Sunday, October 9, 2011


In July of 2011, John Demjanjuk, former U.S. autoworker who was deported to Germany to stand trial, was convicted of 28,060 counts of accessory to murder for serving as a guard at the Sobibor death camp in Nazi-occupied Poland. Munich prosecutors argued that if they could prove that he was a guard at a camp like Sobibor --established for the sole purpose of extermination--it was enough to convict him of accessory to murder as a part of the Nazi's machinery of destruction. It was the first time someone was convicted in a Nazi-era case without direct evidence that the suspect participated in a specific killing.

It has not yet been tested in court whether the Demjanjuk precedent could be extended to guards of Nazi camps where thousands died but whose sole purpose was not necessarily murder. Murder and related offenses are the only charges in Germany that are not subject to a statute of limitations.

Immediately after the war, top Nazis were convicted at war crimes tribunals run by the Allied powers while investigations of the lower ranks eventually fell to German courts. But there was little political will to aggressively pursue the prosecutions, and many of the trials ended with short sentences or the acquittal of suspects in greater positions of responsibility than Demjanjuk had. However, the current generation of prosecutors and judges in Germany has shown a new willingness to pursue even the lower ranks.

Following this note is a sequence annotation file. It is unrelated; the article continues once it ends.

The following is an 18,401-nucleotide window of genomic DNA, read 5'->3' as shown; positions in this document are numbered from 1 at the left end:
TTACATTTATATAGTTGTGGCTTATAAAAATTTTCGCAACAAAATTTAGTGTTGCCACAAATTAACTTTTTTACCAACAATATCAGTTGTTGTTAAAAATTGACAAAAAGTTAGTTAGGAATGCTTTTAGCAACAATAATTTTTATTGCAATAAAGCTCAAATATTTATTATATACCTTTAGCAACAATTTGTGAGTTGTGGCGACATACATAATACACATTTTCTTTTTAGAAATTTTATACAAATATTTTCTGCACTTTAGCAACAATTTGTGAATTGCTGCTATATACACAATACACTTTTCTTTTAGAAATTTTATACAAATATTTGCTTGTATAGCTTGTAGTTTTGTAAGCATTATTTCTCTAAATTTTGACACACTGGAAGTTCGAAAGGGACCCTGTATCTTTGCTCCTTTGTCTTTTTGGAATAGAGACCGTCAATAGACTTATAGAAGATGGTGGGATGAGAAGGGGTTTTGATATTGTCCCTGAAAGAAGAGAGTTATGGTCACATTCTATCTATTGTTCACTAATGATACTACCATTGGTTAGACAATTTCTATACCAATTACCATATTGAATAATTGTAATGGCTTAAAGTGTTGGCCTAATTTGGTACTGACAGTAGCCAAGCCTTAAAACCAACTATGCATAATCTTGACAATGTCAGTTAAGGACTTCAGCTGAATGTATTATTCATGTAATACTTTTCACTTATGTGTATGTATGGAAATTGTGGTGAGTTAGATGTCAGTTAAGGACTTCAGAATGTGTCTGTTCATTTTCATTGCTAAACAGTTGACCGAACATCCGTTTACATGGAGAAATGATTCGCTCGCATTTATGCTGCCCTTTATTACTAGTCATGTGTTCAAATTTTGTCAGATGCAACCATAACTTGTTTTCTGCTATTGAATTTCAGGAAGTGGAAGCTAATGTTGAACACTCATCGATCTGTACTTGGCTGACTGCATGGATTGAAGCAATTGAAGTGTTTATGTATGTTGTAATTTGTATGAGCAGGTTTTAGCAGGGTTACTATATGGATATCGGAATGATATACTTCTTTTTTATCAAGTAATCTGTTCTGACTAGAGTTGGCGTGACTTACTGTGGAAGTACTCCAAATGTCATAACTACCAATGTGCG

The enemy is time. The number of victims and Nazi criminals still alive is lessening daily. The test for the German judicial system is to see if prosecutions can be expedited in an appropriate manner to enable these cases to go forward. The sights have been reset and progress is being made.

And, yet, on the other hand.....................

Acquaintances, of the Jewish faith, recently vacationed in Germany. On their list of things to do was a visit to Dachau, the site of a World War II death camp. When they advised the hotel of their plan, they were offered the services of a guide with vast experience in this sort of thing. During the drive, he began theorizing on the Holocaust and told them the following: Hitler was completely misunderstood. The actual culprits were Joseph Goebbels, minister of propaganda who committed suicide rather than surrender to the Allies, and Herman Goering, Nazi leader and politician, who, having been sentenced to death at the Nuremberg war trials, committed suicide in his cell. They acted without Hitler's knowledge, who, in his own way, was not a dedicated anti-Semite. Further, he explained, gas chambers and crematoriums never existed. To be sure, he acknowledged, people died at Dachau, but this was from over-work and not as a result of premeditated murder. When they were shown structures clearly having served as gas chambers and ovens, he steadfastly denied their existence.

Upon their return to the U.S., the couple wrote a detailed letter of complaint to the hotel, which reflected its "sadness" for the experience and wished the senders a happy Jewish new year.

In a contest of evil, between perpetrators of the Holocaust and the denying revisionists, the difference is not distinguishable. Anti-Semitism was ingrained into the population of the Nazi years. This was not without exception. There were German citizens who risked their own lives to save others during this black chapter of history. The new generation, and its leaders, seeks to dissipate the taint of its forebears.

The necessary element of passage of time is in no way inconsistent with "never forget."

Learning from confronting effectuates cognitive therapy.

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